Legal issues are one of the most daunting aspects of owning a business. Seemingly simple legal issues such as business licensing to harrowing issues like lawsuits against your company can cause unnecessary expense and stress for any small business owner. Having a working knowledge of the law, or knowing someone who does, can go a long way toward running a successful business. Susan Solovic, THE Small Business Expert, entrepreneur, best selling author and well-known expert, offers advice on staying ahead of potential legal issues that may face your business and how you can stay on top of them.

 

solovic v2 Avoiding Small Business Legal Issues

Susan Solovic
(Photo courtesy of Susan Solovic)

 

Be Sure You Have Your Licenses

For a small business owner, something as simple as licensing or naming your business can become a headache if they find out that they don’t have the right one. Before starting your business, make sure that you’ve got all of your licensing and permits in check. Solovic mentions that these small issues can be costly in the long run.  “… I’ve seen business owners get in trouble by choosing something as seemingly simple as their business name and run into trademark issues. A local dog groomer in my neighborhood spent thousands of dollars replacing signage, business cards and marketing materials because their name infringed on the trademark of another groomer.” Before setting up shop, make sure that your business name is available, and make sure that you don’t need any licenses or permits. States Solovic, “Failing to get the right business licenses and permits can create legal headaches. Just this week, a couple of young girls were shut down by local authorities for selling lemonade on the corner without the proper licenses.”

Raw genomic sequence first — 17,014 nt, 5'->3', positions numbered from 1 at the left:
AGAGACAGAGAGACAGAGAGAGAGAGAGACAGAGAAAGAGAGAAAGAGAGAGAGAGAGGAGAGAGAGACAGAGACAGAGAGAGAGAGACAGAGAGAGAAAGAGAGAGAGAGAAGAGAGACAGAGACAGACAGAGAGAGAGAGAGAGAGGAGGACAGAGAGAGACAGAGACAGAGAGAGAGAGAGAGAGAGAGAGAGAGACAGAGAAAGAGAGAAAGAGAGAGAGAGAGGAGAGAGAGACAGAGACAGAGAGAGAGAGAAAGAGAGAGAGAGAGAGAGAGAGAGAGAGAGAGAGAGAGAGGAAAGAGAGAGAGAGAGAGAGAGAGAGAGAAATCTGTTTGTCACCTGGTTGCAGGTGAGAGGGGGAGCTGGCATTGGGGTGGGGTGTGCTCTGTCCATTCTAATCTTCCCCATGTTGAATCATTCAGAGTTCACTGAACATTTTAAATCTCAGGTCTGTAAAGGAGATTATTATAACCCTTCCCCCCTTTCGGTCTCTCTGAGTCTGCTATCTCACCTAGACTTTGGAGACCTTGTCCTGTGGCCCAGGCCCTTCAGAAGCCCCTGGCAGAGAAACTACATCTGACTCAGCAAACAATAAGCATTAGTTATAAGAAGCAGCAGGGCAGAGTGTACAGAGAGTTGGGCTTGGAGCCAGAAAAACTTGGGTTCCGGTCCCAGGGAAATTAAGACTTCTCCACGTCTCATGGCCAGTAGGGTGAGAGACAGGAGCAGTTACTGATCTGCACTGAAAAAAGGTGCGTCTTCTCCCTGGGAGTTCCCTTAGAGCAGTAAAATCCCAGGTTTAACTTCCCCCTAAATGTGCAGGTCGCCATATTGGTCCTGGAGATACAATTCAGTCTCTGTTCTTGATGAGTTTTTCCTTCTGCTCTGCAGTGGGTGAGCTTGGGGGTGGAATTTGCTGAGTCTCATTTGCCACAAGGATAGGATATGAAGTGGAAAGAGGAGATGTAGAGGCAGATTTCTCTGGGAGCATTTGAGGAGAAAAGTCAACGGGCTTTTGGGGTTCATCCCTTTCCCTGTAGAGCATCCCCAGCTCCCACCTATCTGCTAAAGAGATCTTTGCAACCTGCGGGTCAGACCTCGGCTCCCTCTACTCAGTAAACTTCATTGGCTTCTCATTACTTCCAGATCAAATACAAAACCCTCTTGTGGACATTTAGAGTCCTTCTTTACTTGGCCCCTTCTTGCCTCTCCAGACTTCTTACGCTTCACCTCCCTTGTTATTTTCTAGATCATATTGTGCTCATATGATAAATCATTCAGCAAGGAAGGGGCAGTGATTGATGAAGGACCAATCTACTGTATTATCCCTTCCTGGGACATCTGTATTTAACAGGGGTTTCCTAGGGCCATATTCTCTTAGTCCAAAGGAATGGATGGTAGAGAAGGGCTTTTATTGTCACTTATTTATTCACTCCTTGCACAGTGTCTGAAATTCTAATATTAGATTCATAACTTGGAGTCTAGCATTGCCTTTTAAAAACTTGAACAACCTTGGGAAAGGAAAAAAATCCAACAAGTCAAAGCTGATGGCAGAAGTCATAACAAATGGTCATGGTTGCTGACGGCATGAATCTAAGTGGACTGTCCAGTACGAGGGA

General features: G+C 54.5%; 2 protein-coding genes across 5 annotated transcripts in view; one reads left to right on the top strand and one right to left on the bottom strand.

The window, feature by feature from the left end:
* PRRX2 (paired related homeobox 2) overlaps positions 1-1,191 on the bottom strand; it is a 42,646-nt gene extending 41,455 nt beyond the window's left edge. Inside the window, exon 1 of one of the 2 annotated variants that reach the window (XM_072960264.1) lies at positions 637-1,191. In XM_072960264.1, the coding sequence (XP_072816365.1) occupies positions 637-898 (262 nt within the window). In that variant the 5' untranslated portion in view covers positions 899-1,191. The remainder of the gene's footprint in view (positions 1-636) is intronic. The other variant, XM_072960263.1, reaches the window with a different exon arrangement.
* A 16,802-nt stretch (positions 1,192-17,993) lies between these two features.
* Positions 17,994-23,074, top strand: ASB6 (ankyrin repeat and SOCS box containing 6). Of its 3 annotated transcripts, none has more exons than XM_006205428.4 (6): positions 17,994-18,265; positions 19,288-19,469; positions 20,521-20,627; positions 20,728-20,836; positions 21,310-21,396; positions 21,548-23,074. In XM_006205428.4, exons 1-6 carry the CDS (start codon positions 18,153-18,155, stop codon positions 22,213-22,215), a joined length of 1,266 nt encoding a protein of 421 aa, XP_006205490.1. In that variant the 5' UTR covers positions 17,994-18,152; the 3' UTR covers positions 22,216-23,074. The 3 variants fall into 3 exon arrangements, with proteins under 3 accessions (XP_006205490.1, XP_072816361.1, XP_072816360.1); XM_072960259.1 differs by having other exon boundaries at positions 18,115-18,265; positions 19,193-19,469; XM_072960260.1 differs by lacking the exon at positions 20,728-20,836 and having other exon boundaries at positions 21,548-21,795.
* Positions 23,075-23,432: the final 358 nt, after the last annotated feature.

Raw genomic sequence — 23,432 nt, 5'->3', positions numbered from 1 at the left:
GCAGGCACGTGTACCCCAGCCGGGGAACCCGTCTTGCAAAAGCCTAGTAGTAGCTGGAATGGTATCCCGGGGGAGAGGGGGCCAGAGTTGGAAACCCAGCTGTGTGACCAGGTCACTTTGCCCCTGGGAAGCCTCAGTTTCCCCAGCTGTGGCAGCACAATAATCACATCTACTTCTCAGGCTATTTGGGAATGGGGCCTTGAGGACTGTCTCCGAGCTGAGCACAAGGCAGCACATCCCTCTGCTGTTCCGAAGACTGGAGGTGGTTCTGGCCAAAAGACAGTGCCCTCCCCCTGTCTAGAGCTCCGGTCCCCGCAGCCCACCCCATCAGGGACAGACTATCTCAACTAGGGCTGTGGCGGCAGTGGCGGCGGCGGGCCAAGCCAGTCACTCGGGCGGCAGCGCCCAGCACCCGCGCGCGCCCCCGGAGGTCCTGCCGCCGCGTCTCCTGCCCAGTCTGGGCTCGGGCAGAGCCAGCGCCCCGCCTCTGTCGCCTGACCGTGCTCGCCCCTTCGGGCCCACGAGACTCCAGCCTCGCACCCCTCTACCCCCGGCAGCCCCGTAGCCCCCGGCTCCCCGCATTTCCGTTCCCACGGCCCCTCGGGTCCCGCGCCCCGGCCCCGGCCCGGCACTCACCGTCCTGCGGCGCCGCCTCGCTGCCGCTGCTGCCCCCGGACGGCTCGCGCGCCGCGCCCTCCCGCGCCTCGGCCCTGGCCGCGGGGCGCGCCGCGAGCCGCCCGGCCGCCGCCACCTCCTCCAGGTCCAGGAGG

Know Your Resources

It’s not necessary to have a business lawyer on staff, but you should have someone handy for simple things like contract review and incorporating your business. Solovic shares resources of which any small business owner can take advantage from online resources to in-person consultations. “There are several online resources for small businesses such as BizFilings. You can incorporate your business along with other basic legal needs, however, even if you use one of these online websites, I recommend at least a consultation with an attorney. There are sometimes nuances in legal requirements that only a trained professional can identify.”

When it comes to legal aspects of running a small business, what you don’t know can be costly. Having a professional to aid you through the process can save you time and money down the road.

 

 

Alaina Brandenburger is a freelance writer living in Denver. Her work can be found at Examiner.com.

 

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